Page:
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Men in delivery rooms…

Activist Boniface Mwangi has been present during the delivery of all his children. But not all men —and woman too— fancy the idea of husbands witnessing the life special moment…

Evelyn Makena @evemake_g

Absolutely not!” This was the emphatic answer from Simon Kimutai on whether he would accompany his wife to the delivery room.

“I know me, I would never get over the trauma because I have an idea of what goes on in there, and it is not pretty,” the sales clerk at a firm on Nairobi’s Kijabe Street and father of three says.

And he is not alone. Just across his office, Bernice Wangui tells us that she wouldn’t allow her husband in the room. “We need to appreciate that the stronger gender tag is a farce only applicable in the physical aspect.

Men are not created with the capacity to handle the trauma of witnessing their loved ones in such pain, yet there is nothing they can do about it. The helplessness crushes them,” says the school teacher mother of two.

However, not all men – or women ascribe to this paradigm. Take award-winning photojournalist and rights activist, Boniface Mwangi, for example. When he found out from his wife that they were expecting their first baby 11 years ago, he purposed to be there for her every step of the way.

So much that he signed up for antenatal classes and supported her through the highs and lows of pregnancy. At the end of the nine months, the expectant new-dad-to-be was certain there was nothing left in pregnancy that could possibly surprise him.

When it was time for his wife to deliver, he was more than ready to take an active role in the delivery room. “I was there rubbing her back and holding her hand as she laboured. When I look back, it was beautiful. I was in my son’s life from day one,” he says.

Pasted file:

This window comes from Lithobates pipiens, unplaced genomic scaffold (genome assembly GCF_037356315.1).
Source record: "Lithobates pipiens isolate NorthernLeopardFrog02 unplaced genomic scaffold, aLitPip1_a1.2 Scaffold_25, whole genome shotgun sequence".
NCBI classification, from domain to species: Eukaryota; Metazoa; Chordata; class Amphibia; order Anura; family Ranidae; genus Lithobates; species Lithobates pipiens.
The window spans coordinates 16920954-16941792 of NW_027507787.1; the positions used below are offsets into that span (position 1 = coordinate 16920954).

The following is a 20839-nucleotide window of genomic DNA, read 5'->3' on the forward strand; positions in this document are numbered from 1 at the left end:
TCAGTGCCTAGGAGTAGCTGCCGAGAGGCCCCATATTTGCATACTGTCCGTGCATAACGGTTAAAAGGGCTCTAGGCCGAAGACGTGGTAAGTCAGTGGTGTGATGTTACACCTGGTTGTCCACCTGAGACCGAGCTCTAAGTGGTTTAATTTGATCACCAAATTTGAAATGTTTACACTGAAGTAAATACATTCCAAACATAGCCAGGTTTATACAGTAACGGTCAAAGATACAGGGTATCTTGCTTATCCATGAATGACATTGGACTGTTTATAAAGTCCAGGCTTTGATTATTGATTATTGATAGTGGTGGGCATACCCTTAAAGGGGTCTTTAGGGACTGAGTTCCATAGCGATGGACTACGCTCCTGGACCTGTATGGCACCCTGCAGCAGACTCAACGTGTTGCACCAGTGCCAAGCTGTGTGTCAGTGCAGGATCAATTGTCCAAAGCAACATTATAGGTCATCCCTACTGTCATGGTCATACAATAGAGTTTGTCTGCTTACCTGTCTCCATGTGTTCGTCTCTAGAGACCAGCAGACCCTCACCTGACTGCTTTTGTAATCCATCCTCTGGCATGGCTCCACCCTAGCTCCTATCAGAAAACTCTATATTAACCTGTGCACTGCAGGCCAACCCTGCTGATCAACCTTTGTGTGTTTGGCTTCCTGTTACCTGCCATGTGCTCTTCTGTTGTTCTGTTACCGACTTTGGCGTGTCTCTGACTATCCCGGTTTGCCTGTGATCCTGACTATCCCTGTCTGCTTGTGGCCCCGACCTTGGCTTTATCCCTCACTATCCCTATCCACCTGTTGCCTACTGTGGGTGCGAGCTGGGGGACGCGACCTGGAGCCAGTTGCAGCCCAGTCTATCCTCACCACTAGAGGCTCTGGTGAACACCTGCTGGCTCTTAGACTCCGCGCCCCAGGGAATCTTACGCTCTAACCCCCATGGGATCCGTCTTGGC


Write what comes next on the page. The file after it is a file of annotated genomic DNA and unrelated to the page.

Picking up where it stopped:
Attending the birth of his son was special, but also intense. “It was like nothing I had ever seen, not even in movies. There was a lot of blood, fluids and screaming too. I was in a daze the entire time,” he says. At the heat of the moment, he earned some few slaps and insults from his wife.

Despite all the preparation, he was traumatised by the entire experience and vowed to never put his wife through the pain again. “I made up my mind that I was done having children,” he says. He got over it soon enough and was back in the delivery room to welcome his second born four years later.

And Mwangi has been present during the birth of his three children aged 11, seven and six. Despite all the surprises he is quick to point out that the experience has been totally worth it. “Having seen what my wife had to go through, I now regard her and all women with so much respect,” he says. It has also strengthened the bond with his children.

Just like Mwangi, Raphael Kalonzo, a security guard and father of three deems a man’s presence in the delivery room important. During the births of his three children, he accompanied his wife to the hospital, but was left at the hospital waiting bay during the delivery.